• Assessing children’s immunisation status should form part of any assessment. When vaccines are not up to date, the reason should be established and appropriate intervention taken.  Parents may have delayed or refused vaccines for a variety of reasons. These parents should be offered the opportunity to discuss their concerns. Some children will not have been vaccinated because of false contraindications e.g. egg allergy is still commonly considered to contraindicate MMR vaccine, whereas this is no longer the case.17
  • Health Professionals should check guidance on which vaccines are  required at different ages. Although there is no upper age limit for most vaccines, vaccine requirements do change with age and so it is important to check. Public Health England publishes an algorithm to assist in determining which vaccines are required.18
  • It is particularly important when seeing children with allergies, that it is made clear that this should rarely interfere with vaccination. How this relates to an individual child’s allergies should be explained to the parents and recorded in the GP letter.
  • Many parents have questions and concerns about vaccines. Evidence suggests that an effective interaction can positively influence a parent’s view of vaccines and parents who have previously delayed or declined vaccines may reverse this decision.19  20 Although there is no good evidence to show that UK parents’ vaccine decisions are influenced by misinformation on social media, many parents seek out or are exposed to information on social media and the Internet more generally. Since not all the information available from these sources is reliable, it is important for health care professionals caring for children to be equipped to discuss immunisation with parents. This does not just mean being knowledgeable about vaccines; the style of conversation is vital to gain parents’ trust and to support them in their decision making. There are some useful resources with guidance on communicating vaccine issues with parents.21  22  23  Talking with parents about vaccination is time well spent.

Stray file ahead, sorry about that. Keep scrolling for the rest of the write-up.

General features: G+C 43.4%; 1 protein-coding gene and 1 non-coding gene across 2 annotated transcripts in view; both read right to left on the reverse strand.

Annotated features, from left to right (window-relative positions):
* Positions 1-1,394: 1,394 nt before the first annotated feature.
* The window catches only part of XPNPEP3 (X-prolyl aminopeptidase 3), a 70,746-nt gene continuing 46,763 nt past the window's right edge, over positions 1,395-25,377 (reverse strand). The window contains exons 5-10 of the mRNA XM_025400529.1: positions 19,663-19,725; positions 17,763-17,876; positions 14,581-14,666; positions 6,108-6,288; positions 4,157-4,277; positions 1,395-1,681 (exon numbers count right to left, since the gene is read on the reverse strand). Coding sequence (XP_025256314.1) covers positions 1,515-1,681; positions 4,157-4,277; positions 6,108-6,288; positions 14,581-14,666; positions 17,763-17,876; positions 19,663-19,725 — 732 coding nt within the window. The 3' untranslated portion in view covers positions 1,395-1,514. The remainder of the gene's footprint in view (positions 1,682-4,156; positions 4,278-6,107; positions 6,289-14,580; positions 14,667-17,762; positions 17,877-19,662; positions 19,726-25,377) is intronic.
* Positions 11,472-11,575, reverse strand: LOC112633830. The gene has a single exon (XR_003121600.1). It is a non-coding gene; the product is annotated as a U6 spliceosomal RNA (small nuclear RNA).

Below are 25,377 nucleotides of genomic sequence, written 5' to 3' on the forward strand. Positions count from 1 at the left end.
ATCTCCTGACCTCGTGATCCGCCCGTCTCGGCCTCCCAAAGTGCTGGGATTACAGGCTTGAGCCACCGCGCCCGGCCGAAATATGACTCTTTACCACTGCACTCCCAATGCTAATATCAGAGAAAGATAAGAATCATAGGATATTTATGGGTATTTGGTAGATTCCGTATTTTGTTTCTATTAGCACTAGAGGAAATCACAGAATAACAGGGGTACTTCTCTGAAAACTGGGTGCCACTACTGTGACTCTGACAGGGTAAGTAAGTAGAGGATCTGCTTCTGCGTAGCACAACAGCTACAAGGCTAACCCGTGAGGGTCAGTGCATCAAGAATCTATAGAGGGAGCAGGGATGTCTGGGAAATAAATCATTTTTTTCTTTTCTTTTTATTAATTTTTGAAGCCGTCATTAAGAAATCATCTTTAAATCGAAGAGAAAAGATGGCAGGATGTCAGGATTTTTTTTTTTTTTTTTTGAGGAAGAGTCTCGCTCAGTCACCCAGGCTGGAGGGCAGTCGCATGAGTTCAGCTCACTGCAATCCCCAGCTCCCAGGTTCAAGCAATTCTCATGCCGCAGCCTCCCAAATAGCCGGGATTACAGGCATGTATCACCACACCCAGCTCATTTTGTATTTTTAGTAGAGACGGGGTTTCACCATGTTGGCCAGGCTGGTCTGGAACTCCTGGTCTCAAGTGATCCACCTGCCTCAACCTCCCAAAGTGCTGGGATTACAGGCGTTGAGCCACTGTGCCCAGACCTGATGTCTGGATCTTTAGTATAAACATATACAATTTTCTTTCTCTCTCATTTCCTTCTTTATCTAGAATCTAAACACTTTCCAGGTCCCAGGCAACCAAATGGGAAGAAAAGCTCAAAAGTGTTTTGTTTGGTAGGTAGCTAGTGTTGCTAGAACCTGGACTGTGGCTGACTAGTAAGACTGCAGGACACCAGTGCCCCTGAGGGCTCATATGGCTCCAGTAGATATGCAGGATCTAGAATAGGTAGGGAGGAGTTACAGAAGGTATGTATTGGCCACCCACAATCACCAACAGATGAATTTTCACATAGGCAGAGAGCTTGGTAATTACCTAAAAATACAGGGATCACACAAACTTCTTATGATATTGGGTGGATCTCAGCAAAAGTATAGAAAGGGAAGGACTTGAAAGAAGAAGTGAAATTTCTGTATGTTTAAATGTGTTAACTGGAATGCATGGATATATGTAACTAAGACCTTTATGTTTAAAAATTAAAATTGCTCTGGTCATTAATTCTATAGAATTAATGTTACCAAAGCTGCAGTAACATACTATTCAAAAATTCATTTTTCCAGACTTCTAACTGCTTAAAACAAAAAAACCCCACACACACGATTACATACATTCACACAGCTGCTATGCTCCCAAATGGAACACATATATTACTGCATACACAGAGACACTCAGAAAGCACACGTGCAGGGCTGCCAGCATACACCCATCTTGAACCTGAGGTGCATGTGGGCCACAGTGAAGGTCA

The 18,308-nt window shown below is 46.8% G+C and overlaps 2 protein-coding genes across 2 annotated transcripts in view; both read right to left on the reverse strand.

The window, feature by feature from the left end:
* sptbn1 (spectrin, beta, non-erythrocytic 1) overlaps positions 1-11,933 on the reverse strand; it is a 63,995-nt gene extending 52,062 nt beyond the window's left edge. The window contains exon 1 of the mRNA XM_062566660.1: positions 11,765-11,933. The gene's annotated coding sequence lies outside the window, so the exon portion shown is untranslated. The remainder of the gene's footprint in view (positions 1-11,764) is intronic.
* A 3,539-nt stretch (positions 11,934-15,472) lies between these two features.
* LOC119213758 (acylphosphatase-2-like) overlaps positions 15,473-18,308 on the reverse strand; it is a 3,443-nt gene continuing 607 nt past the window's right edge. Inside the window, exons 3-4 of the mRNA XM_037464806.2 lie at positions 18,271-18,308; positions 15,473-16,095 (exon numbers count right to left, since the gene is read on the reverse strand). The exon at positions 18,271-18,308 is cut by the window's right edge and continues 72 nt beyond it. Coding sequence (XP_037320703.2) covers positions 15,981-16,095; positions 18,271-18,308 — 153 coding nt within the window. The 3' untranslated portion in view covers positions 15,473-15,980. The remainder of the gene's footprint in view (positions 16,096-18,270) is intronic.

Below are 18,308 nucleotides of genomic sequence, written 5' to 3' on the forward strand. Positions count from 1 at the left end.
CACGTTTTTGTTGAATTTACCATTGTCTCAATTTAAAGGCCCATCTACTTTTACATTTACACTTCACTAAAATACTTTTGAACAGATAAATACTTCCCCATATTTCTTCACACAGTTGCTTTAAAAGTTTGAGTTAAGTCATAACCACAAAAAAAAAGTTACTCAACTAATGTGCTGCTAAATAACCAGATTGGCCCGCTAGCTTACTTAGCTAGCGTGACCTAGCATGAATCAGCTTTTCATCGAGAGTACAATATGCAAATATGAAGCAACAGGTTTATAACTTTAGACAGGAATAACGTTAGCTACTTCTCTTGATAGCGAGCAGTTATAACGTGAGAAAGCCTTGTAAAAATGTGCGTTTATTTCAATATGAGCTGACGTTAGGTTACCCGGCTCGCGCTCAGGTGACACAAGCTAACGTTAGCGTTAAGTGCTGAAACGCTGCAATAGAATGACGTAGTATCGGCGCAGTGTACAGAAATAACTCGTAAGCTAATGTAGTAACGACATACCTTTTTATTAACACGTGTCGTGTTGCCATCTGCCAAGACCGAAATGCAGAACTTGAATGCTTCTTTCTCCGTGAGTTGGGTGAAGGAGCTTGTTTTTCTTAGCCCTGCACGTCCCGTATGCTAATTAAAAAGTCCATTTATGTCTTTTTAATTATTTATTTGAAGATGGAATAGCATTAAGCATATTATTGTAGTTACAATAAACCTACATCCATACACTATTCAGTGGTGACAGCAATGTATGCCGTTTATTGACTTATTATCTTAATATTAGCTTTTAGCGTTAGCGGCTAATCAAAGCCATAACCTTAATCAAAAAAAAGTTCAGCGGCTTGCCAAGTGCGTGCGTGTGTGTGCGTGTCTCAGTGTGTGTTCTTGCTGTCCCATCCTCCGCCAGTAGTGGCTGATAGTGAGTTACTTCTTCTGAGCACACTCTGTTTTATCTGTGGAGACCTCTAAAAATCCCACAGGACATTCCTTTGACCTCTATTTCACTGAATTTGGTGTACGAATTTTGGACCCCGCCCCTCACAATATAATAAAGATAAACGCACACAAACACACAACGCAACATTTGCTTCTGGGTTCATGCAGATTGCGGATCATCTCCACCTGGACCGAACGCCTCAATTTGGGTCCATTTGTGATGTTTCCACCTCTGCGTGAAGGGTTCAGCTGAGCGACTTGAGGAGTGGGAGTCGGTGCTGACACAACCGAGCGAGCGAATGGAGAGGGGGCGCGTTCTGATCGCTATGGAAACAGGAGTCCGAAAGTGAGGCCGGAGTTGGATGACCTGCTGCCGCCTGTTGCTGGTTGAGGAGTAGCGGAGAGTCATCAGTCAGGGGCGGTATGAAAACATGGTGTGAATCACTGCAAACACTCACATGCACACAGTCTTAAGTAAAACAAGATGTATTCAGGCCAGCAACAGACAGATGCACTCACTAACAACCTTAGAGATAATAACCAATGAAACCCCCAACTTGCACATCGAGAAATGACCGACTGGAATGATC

RCPCH recommendations

  • RCPCH strongly supports immunisation, the promotion of immunisation, including the provision of advice to parents and young people and advocates for national policies, and practices that support the immunisation programme.
  • The UK Government should publish its overdue vaccination strategy to prevent a fall in up-take and protect children and young people from deadly infections.
  • Health professionals should be aware of groups at risk of low vaccine uptake. They include: children in large families, children in lone parent families, looked after children, children in mobile families including the travelling community, children in some ethnic minority groups, children with chronic conditions or disability.
  • The NHS should take a renewed focus on vaccination and ensure full implementation of national guidance, for example, NICE recommendations for reducing differences in immunisation uptake.24
  • Public Health England, Health Protection Scotland, Public Health Wales and Northern Ireland’s Public Health Agency Health should continue to ensure the provision of accurate data on infectious diseases and vaccination coverage in the UK.
  • National funding bodies should commission research into strategies to address vaccine hesitancy and refusal and tailoring interventions appropriately.
  • Teaching and training health professionals in immunisation issues and discussing vaccination with parents should be included in the national undergraduate and postgraduate medical curricula. This should be based on national training standards and core curricula published in the revised National Minimum Standards and Core Curriculum for Immunisation Training for Registered Healthcare Practitioners published by Public Health England and the Promoting Effective Immunisation Practice Guide published by NHS Education for Scotland.25  26
  • The UK Government should focus spending and attention on ensuring equity of access to vaccinations.
  • Health providers should consider how ‘on the spot’ vaccinations could be provided to children not up to date with their vaccinations. Where this is not possible, health professionals must communicate the need for vaccines with the child’s GP. Professionals seeing children with allergies should make a point of stating clearly whether or not any immunisations are contraindicated.